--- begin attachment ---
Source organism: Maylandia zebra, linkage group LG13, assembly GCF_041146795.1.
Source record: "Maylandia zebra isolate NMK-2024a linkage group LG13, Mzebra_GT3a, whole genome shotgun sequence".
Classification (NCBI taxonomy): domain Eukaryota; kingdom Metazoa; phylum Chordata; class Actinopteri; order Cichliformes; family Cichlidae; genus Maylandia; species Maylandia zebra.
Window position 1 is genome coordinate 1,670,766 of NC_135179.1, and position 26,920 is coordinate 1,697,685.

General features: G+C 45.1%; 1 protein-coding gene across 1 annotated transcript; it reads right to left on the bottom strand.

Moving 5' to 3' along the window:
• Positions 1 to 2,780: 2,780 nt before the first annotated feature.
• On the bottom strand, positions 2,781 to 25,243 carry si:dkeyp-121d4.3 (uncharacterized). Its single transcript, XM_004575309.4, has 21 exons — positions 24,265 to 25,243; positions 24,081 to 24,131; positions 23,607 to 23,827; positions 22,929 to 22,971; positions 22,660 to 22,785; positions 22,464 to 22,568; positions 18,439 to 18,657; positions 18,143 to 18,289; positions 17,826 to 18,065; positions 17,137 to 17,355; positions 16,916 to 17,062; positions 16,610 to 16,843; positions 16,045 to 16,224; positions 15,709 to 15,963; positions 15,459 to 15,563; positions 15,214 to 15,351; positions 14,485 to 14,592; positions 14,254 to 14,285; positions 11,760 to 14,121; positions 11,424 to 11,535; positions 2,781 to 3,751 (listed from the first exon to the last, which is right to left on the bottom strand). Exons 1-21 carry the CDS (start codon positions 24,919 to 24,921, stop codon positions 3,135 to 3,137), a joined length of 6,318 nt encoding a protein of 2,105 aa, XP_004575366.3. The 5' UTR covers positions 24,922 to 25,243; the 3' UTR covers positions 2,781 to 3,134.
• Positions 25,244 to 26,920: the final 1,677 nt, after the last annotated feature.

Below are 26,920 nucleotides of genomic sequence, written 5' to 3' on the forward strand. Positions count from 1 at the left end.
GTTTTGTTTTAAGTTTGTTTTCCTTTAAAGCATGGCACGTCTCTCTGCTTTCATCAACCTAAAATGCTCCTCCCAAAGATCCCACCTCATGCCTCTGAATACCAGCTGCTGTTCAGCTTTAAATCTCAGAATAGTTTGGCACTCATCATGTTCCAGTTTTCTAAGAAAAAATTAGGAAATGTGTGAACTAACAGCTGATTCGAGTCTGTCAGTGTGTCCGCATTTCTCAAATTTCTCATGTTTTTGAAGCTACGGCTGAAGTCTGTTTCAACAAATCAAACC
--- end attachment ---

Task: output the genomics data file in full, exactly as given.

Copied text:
Source organism: Maylandia zebra, linkage group LG13, assembly GCF_041146795.1.
Source record: "Maylandia zebra isolate NMK-2024a linkage group LG13, Mzebra_GT3a, whole genome shotgun sequence".
Classification (NCBI taxonomy): domain Eukaryota; kingdom Metazoa; phylum Chordata; class Actinopteri; order Cichliformes; family Cichlidae; genus Maylandia; species Maylandia zebra.
Window position 1 is genome coordinate 1,670,766 of NC_135179.1, and position 26,920 is coordinate 1,697,685.

General features: G+C 45.1%; 1 protein-coding gene across 1 annotated transcript; it reads right to left on the bottom strand.

Moving 5' to 3' along the window:
• Positions 1 to 2,780: 2,780 nt before the first annotated feature.
• On the bottom strand, positions 2,781 to 25,243 carry si:dkeyp-121d4.3 (uncharacterized). Its single transcript, XM_004575309.4, has 21 exons — positions 24,265 to 25,243; positions 24,081 to 24,131; positions 23,607 to 23,827; positions 22,929 to 22,971; positions 22,660 to 22,785; positions 22,464 to 22,568; positions 18,439 to 18,657; positions 18,143 to 18,289; positions 17,826 to 18,065; positions 17,137 to 17,355; positions 16,916 to 17,062; positions 16,610 to 16,843; positions 16,045 to 16,224; positions 15,709 to 15,963; positions 15,459 to 15,563; positions 15,214 to 15,351; positions 14,485 to 14,592; positions 14,254 to 14,285; positions 11,760 to 14,121; positions 11,424 to 11,535; positions 2,781 to 3,751 (listed from the first exon to the last, which is right to left on the bottom strand). Exons 1-21 carry the CDS (start codon positions 24,919 to 24,921, stop codon positions 3,135 to 3,137), a joined length of 6,318 nt encoding a protein of 2,105 aa, XP_004575366.3. The 5' UTR covers positions 24,922 to 25,243; the 3' UTR covers positions 2,781 to 3,134.
• Positions 25,244 to 26,920: the final 1,677 nt, after the last annotated feature.

Below are 26,920 nucleotides of genomic sequence, written 5' to 3' on the forward strand. Positions count from 1 at the left end.
GTTTTGTTTTAAGTTTGTTTTCCTTTAAAGCATGGCACGTCTCTCTGCTTTCATCAACCTAAAATGCTCCTCCCAAAGATCCCACCTCATGCCTCTGAATACCAGCTGCTGTTCAGCTTTAAATCTCAGAATAGTTTGGCACTCATCATGTTCCAGTTTTCTAAGAAAAAATTAGGAAATGTGTGAACTAACAGCTGATTCGAGTCTGTCAGTGTGTCCGCATTTCTCAAATTTCTCATGTTTTTGAAGCTACGGCTGAAGTCTGTTTCAACAAATCAAACC